Bohemian Rhapsody has been approved for theatrical release in China, a decision that reportedly surprised many considering the country’s track record of censoring homosexuality in films, according to The Hollywood Reporter.
Despite the approval, certain sections of the movie will be cut, including scenes that feature drug use and Rami Malek’s Freddie Mercury kissing other men. Bohemian Rhapsody is expected to hit theaters in China in March, and though it will only receive a limited release to start, it could reach more screens if it proves to be a hit.
Interestingly, Bohemian Rhapsody received its approval just days after the country’s streaming service, Mango TV, came under fire for censoring Malek after he won Best Actor at the Oscars. During his acceptance speech, Malek said, “Listen, we made a film about a gay man, an immigrant, who lived his life unapologetically himself.” In its translated subtitles, however, Mango TV replaced the words for “gay man” with “special group,” causing an uproar on Chinese social media.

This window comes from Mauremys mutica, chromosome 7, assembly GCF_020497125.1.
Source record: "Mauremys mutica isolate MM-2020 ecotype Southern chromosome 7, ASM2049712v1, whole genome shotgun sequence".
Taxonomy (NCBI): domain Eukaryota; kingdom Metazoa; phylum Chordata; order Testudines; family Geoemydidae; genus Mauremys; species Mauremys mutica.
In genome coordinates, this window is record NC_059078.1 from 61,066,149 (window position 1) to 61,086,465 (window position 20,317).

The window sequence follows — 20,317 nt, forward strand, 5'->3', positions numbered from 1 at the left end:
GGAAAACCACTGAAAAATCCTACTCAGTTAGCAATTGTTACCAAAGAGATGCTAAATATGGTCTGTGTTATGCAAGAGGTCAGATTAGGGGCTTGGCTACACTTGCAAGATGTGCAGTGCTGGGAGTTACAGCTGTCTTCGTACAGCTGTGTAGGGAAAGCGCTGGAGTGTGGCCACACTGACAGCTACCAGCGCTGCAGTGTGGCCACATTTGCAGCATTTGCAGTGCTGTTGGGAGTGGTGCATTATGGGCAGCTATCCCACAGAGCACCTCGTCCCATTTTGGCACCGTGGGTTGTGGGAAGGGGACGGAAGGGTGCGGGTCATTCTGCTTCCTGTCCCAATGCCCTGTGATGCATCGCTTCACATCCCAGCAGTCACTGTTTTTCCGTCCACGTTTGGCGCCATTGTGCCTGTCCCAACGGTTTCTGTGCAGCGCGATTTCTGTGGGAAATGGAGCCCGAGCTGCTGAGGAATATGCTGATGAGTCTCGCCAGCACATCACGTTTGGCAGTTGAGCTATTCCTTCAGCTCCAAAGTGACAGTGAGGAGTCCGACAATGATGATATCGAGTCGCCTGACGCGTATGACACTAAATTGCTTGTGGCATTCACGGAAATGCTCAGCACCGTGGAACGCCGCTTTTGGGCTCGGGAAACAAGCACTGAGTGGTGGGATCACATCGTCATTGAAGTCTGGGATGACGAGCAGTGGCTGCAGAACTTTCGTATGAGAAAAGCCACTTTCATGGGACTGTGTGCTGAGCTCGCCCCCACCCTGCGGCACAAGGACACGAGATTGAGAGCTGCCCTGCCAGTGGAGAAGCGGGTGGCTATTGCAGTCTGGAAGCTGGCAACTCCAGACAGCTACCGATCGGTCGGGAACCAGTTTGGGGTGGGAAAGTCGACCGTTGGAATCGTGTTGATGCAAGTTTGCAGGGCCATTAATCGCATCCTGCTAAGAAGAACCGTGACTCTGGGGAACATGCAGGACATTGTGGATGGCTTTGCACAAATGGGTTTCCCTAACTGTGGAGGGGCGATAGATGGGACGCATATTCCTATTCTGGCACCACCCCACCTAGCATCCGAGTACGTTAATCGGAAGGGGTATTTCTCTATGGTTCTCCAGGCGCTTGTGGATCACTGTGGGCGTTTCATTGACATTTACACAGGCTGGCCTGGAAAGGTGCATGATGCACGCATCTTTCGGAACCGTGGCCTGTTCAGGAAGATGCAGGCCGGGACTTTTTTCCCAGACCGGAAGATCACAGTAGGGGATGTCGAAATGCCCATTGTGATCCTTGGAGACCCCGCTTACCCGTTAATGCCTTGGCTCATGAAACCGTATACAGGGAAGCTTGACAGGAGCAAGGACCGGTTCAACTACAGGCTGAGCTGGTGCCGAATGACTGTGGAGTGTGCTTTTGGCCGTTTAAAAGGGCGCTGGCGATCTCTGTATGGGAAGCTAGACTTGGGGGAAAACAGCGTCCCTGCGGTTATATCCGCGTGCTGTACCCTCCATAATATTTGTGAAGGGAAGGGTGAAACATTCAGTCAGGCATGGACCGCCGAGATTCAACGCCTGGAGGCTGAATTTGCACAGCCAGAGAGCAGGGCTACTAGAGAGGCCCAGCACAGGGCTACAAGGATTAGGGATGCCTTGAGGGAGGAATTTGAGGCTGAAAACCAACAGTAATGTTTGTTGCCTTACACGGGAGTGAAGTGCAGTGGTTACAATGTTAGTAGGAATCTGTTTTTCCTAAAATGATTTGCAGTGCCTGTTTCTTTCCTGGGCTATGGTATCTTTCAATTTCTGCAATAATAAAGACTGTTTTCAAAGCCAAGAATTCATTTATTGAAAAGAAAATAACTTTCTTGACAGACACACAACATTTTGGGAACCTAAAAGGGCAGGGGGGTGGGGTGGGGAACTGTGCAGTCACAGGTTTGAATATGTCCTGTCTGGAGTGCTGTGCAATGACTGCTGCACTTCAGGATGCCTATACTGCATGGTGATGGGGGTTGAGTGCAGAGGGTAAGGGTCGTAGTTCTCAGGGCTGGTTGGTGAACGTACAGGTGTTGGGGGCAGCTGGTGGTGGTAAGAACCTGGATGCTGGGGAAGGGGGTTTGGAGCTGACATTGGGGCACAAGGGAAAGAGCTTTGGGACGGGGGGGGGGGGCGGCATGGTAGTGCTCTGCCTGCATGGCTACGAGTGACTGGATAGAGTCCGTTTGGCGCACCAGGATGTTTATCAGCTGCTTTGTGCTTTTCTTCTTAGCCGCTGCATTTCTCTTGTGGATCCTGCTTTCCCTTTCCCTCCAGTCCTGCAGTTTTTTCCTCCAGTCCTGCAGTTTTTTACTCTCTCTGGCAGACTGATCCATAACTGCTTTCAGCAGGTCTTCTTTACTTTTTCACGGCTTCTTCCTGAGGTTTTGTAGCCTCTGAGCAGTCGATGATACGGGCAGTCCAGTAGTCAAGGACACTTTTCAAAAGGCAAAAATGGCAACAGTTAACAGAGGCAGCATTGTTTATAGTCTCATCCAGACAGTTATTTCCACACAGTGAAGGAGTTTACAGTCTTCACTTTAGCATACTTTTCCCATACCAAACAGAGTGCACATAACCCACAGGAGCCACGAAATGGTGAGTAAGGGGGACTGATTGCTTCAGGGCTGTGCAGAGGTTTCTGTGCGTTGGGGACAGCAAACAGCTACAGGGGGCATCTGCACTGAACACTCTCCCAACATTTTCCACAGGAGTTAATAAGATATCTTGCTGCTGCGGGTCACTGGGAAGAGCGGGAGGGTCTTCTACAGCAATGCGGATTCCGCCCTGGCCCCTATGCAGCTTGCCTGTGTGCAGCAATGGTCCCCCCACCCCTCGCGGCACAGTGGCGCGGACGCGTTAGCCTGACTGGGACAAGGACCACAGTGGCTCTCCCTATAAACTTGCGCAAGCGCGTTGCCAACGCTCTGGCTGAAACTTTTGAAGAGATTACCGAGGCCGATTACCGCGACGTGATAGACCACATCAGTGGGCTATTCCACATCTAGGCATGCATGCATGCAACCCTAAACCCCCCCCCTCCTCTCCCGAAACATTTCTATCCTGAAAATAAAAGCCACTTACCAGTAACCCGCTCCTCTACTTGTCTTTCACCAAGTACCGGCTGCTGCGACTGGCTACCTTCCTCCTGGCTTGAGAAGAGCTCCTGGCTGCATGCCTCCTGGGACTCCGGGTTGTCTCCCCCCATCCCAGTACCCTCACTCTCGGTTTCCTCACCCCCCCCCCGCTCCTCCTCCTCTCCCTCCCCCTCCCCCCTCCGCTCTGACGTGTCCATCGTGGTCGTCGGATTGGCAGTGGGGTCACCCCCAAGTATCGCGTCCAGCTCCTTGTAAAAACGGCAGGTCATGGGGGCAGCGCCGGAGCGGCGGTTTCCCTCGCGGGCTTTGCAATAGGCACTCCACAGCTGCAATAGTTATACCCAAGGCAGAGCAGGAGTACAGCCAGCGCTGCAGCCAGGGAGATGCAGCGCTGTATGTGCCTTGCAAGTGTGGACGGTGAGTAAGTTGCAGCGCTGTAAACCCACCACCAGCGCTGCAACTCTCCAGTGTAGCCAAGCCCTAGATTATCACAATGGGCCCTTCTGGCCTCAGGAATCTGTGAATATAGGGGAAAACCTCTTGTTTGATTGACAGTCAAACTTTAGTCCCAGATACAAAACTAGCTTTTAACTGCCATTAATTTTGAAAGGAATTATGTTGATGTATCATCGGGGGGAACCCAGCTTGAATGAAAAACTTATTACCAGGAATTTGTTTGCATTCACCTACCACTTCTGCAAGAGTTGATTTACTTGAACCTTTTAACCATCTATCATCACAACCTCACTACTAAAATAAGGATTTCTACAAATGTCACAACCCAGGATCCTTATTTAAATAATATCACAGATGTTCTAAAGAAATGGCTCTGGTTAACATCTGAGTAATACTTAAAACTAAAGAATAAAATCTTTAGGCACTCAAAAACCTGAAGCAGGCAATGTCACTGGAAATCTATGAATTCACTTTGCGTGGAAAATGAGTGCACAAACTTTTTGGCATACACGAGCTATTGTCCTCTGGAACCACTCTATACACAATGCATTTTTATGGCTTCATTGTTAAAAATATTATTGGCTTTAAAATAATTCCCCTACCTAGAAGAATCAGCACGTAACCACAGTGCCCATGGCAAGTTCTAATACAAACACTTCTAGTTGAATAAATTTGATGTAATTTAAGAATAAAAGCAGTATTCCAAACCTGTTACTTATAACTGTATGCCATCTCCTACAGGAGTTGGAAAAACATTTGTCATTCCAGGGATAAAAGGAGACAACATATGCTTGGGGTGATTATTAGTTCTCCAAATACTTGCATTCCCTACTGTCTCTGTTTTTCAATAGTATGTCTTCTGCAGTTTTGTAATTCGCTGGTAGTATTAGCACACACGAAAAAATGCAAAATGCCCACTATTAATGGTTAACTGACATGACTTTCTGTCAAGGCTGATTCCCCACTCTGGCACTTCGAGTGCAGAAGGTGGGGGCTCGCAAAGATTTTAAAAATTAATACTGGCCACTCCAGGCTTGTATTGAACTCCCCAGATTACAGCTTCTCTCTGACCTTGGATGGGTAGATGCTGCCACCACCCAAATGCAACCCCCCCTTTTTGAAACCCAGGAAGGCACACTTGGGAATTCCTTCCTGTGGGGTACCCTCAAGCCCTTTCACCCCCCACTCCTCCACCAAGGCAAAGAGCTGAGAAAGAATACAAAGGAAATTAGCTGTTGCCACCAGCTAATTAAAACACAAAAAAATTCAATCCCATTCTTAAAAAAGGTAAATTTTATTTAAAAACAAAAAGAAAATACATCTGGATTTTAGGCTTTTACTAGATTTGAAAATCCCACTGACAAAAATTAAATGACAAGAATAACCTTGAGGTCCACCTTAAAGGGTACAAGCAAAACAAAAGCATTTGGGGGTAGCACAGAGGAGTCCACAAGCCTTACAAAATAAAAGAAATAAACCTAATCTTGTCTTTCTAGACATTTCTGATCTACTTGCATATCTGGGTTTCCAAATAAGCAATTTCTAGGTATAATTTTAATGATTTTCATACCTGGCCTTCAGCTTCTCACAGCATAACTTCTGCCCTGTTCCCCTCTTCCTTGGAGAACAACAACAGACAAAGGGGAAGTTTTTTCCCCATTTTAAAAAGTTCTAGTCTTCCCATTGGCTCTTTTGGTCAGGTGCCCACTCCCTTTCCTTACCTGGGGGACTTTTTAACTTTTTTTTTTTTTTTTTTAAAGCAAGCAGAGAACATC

Though notorious for its strict film censorship laws, China has been unpredictable when it comes to policing gay content over the years. Barry Jenkins’ Moonlight was released on the Chinese streaming platform, iQiyi, and the state newspaper, The People’s Daily, even touted the inclusion of the “controversial gay moment” when Disney’s live-action Beauty and the Beast arrived in the country (“Requires no guidance for minor audience,” the paper claimed). However, the scene where Michael Fassbender kisses himself in Alien: Covenant was axed by censors.